Psyllium seed gum. This is obtained from the seeds of Plantago, which grows around the Mediterranean and is cultivated in France, Spain and Italy. High PSG content has been found in Indian cultivars. It is a mucilaginous gum used for many centuries as a remedy for intestinal disorders, as a mild laxative, and to alleviate irritation of mucous membranes.
Quince seed gum. The gum is extracted from the seeds of a deciduous bushy tree, Cydonia oblonga Miller; the fruit pulp is converted into preserves and marmalades. The gum properties are particularly suited as an ingredient in hair lotions used to set artificial waves and curls.
Tamarind gums. The gums come from the seeds of the leguminous Tamarindus indicus (L.), cultivated in India. The pulp of the mature pods is used in curries and chutneys and is a good source of vitamin C. Seed coats are removed by parching. The dehulled seeds are then dry-milled to produce the PSG. The powdered gum disperses in hot and cold water; its maximum viscosity is reached when it is boiled. Viscosity of the hot paste is over 5 times that of maize starch at 5% concentration. PSG produced from the seeds can in part replace pectin in jams and jellies and acts as a stabilizer or thickener in various foods. It acts as a binder in pharmaceutical tablets, as a humectant and emulsifier in cosmetics, and as a sizing agent for jute and cotton fibres.
Tara (huarango)-Peruvian carob gum. The gum is produced from milled seeds of a shrub species of Caesalpina, which is extensively grown and processed in Peru. Its properties and uses are similar to those of locust bean.
Fenugreek gum. The gum comes from the seeds of an annual, Trigonella foenum-graecum L., which, when cultivated, yields 900 kg ha-1 an-1. It is used in curries and as an essential ingredient of imitation maple syrup. The oil also contains the pharmaceutically useful steroid diosgenin.
Aloe gum. This gum is extracted from the leaves of Aloe species, for example, A. vera L. Burm., grown as a plantation crop in Texas at about 20 000 plant ha-1, and in Central America and the Caribbean. Aloe gum yields approximate to 70 kg plant-1 an-1. It is used in cosmetics as a skin lotion and emollient, and in pharmaceuticals as a therapeutic for skin lesions.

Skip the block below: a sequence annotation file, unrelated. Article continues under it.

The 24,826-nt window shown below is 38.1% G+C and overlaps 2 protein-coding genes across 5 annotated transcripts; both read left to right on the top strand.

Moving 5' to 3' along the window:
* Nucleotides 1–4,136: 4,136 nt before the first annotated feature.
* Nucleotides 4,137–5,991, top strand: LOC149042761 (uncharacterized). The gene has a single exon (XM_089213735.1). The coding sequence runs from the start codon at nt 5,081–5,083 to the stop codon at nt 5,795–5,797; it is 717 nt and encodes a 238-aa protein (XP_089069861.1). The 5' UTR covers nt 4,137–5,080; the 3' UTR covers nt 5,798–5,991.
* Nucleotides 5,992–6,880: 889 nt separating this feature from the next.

Chia gum. This gum from the seeds of Salvia hispanica L. displays exceptional mucilaginous properties at low aqueous concentration. The seed also contains 35% of good quality oil and 25% protein. The roasted seed was historically a popular food among Mexican Amerindians.
Okra gum. The gum can be extracted from the pods of Abelmoschus esculentus (L.) Moench, which when cultivated is mostly harvested when immature and cooked as vegetable `gombo'. The PSG displays uniquely mucilaginous properties with the ability to be whipped to stable foams. Mixed with egg white, okra gum produces commercially superior confectionery products.
Yellow mustard gum. A product of recent commercial origin, this gum is produced from yellow mustard seeds (Sinapis alba L.). It has wide application as a binder for ground meats and in bread coatings for fried chicken and fish. It also provides antioxidants which, being of natural origin are not classed as `additives'.
Pectins exist in all higher plants, particularly as structural materials of soft fruits and fleshy roots. Most common commercial sources are citrus peel and apple pomace, both by-products of fruit juice manufacture. From citrus peel (about 30%) pectin is isolated by acid aqueous extraction, followed by filtration, concentration and precipitation with ethanol, methanol or isopropanol.
Although most widely used in jams and jellies, pectins also stabilize fermented and acidified milks, fruit yogurts and related foods. They act as protective colloids in cosmetic emulsions and surgical dressings.